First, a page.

Saturday, January 09, 2010

Two ways of looking at a Hellfire

Leah Farrall, a former intelligence analyst for the Australian federal police and current Ph.D. student, muses:
In regard’s to Jarret [Brachman]’s comment about ensuring hellfire missiles rain down, I’d point out that this is exactly what al Qaeda wants. I wrote about this in relation to Afghanistan in an op-ed I wrote for the Australian last year.  The same risk is present in dealing with AQAP, especially in Yemen.  They want a reaction, they want those hellfire missiles because they want a jihad.  Of course they aren’t likely to come out and say this, but at the end of the day their  attacks don’t give them that jihad, our reaction does.  That is, attacks are primarily designed to provoke a reaction, just like any other terrorist group. A reaction then provides legitimacy because it becomes a self-fulfilling prophecy.  On that note I’d, point out that  armed responses to al Qaeda have, throughout the organisation’s history, generated far more recruits than its attacks or its propaganda efforts.
In a different post, Farrall points to a piece "well worth reading" by Pakistani columnist Irfan Husain, who retails the claims of a scholar, Farhat Taj, who is native to Waziristan and claims that the people there welcome U.S. drone attacks:

“The people of Waziristan are suffering a brutal kind of occupation under the Taliban and Al Qaeda. It is in this context that they would welcome anyone, Americans, Israelis, Indians or even the devil, to rid them of the Taliban and Al Qaeda. Therefore, they welcome the drone attacks. Secondly, the people feel comfortable with the drone attacks because of their precision and targeted strikes. [People prefer them to] the Pakistan Army’s attacks which always result in collateral damage.…”  [snip]

 "...Al Qaeda and the Taliban have done everything to stop the drone attacks by killing hundreds of innocent civilians on the pretext of their being American spies. They thought that by overwhelming the innocent people of Waziristan with terror tactics they would deter any potential informer, but they have failed…. Interestingly, no one in Pakistan has raised objections to killings [sic] of the people of Waziristan on charges of spying for the US. This, the people of Waziristan informed, is a source of torture for them that their fellow Pakistanis condemn the killing of terrorists, but fall into deadly silence over the routine murders of tribesmen."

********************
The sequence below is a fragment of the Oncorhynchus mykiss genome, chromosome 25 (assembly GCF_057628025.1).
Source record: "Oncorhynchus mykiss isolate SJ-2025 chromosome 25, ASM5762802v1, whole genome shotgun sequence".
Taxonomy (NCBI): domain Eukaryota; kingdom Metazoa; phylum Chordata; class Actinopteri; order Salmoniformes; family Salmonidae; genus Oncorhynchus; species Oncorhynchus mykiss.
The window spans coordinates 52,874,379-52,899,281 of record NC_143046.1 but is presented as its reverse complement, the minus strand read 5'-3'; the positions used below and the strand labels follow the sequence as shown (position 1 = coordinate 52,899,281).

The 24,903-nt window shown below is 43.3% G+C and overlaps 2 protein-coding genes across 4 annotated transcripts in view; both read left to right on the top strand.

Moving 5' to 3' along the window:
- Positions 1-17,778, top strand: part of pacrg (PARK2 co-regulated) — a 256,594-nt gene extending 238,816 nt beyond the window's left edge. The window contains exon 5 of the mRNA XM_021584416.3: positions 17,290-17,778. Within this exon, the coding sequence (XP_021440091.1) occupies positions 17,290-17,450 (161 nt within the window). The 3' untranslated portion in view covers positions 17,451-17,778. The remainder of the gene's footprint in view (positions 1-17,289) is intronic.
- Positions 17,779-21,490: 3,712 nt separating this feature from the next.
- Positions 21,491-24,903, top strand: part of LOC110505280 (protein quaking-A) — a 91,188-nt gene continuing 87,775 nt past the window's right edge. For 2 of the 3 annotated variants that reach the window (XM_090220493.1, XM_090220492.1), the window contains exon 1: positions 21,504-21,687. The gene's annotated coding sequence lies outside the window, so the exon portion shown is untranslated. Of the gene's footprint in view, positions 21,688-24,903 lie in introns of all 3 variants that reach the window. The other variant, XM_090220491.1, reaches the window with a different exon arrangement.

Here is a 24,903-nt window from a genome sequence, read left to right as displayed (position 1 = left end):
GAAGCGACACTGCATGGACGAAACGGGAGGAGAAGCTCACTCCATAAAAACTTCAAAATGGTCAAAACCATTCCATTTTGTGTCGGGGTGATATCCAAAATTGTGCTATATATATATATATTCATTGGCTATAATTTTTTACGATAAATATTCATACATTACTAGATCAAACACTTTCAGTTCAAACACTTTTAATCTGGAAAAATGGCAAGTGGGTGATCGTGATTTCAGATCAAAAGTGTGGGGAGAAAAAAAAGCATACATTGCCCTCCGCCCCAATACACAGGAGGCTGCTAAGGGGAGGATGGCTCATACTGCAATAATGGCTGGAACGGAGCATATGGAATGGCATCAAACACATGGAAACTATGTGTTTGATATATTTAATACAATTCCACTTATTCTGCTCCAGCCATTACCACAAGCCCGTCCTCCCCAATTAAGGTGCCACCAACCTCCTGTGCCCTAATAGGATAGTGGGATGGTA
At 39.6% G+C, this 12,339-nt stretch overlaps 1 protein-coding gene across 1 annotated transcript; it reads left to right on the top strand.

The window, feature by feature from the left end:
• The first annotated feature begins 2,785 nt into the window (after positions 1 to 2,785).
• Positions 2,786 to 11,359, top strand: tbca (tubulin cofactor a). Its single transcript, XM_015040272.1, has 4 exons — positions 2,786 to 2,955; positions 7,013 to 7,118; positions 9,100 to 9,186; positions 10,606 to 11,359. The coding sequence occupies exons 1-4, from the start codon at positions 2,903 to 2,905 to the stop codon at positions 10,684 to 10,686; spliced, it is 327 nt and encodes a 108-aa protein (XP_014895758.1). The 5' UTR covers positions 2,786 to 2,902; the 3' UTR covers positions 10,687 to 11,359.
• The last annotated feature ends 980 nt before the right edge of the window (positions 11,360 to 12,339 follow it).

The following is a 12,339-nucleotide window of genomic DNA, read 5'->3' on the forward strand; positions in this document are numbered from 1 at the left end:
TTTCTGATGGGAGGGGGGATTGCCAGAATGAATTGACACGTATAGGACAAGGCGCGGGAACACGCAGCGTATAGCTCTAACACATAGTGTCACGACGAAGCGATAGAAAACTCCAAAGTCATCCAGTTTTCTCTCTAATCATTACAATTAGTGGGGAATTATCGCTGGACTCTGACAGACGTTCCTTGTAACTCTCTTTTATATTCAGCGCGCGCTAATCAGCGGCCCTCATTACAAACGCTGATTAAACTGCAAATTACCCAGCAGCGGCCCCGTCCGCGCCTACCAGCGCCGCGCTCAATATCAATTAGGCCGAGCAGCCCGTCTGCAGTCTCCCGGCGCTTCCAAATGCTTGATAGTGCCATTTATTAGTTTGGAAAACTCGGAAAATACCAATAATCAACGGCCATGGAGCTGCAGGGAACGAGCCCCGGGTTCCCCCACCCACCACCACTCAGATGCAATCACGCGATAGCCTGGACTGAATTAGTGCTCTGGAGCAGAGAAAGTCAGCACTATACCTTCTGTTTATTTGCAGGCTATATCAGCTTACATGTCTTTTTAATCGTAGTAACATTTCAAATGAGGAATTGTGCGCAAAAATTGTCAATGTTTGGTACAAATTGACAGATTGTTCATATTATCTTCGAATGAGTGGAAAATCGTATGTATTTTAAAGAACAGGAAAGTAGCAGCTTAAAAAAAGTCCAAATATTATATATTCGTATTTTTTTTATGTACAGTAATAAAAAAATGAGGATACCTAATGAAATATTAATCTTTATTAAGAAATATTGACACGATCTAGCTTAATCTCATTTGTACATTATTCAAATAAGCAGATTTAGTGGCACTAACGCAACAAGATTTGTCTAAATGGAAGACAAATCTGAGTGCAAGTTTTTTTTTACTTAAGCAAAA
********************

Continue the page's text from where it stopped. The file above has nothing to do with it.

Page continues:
Husain adds:
I have often wondered about this callous hypocrisy too. If we condemn the Americans so vociferously over the drone campaign, should we not be more critical of the thugs who are killing far more Pakistani civilians? And yet, it seems that our more popular Urdu anchorpersons and TV chat show guests reserve their outrage for Washington, while giving the Taliban and Al Qaeda a free pass over their vicious suicide bombings that have taken hundreds of innocent lives in recent weeks.
Farrall argues, in the op-ed she links to above, that al Qaeda always wants to instigate jihad -- wanted the U.S. to invade Afghanistan, wanted the U.S. to invade Iraq, wants the U.S. now to ramp up efforts in Afghanistan -- and, as the blog post excerpted above indicates, wants the U.S. to escalate in Yemen. Without such "crusader" targets it becomes irrelevant and loses recruits and trainees to hot spots not of its making. Also in this vein: Farrall has elicited and translated the claims of fabled jihadist Abu Walid al Masri that should the Taliban take over Afghanistan -- or solidify their hold over large swaths of it -- they would keep al Qaeda at arms length as "unwelcome guests." She seconds that claim in her op-ed, which argues that U.S. escalation in Afghanistan plays into al Qaeda's hands. She also asserts that drone attacks in Pakistan don't seriously damage al Qaeda.

Of course, the fact (if fact it is) that people in Pakistan's tribal areas welcome U.S. drone attacks does not mean that those attacks are in the U.S.'s strategic interest -- or even that they don't generate hatred for the U.S. in the rest of Pakistan, which they reportedly do, as the Pakistani government and media cries crocodile over the civilian deaths that according to Taj are strictly limited. It's no contradiction for Farrall to commend Husain's piece to her readers. The two observations almost juxtaposed on her blog do underscore how many different and contradictory interests and constituencies are at play in Afghanistan and Pakistan, though. By most accounts, too, most Afghans who come under Taliban sway hate them as much as Farhat Taj says the Waziristanis do.

No comments:

Post a Comment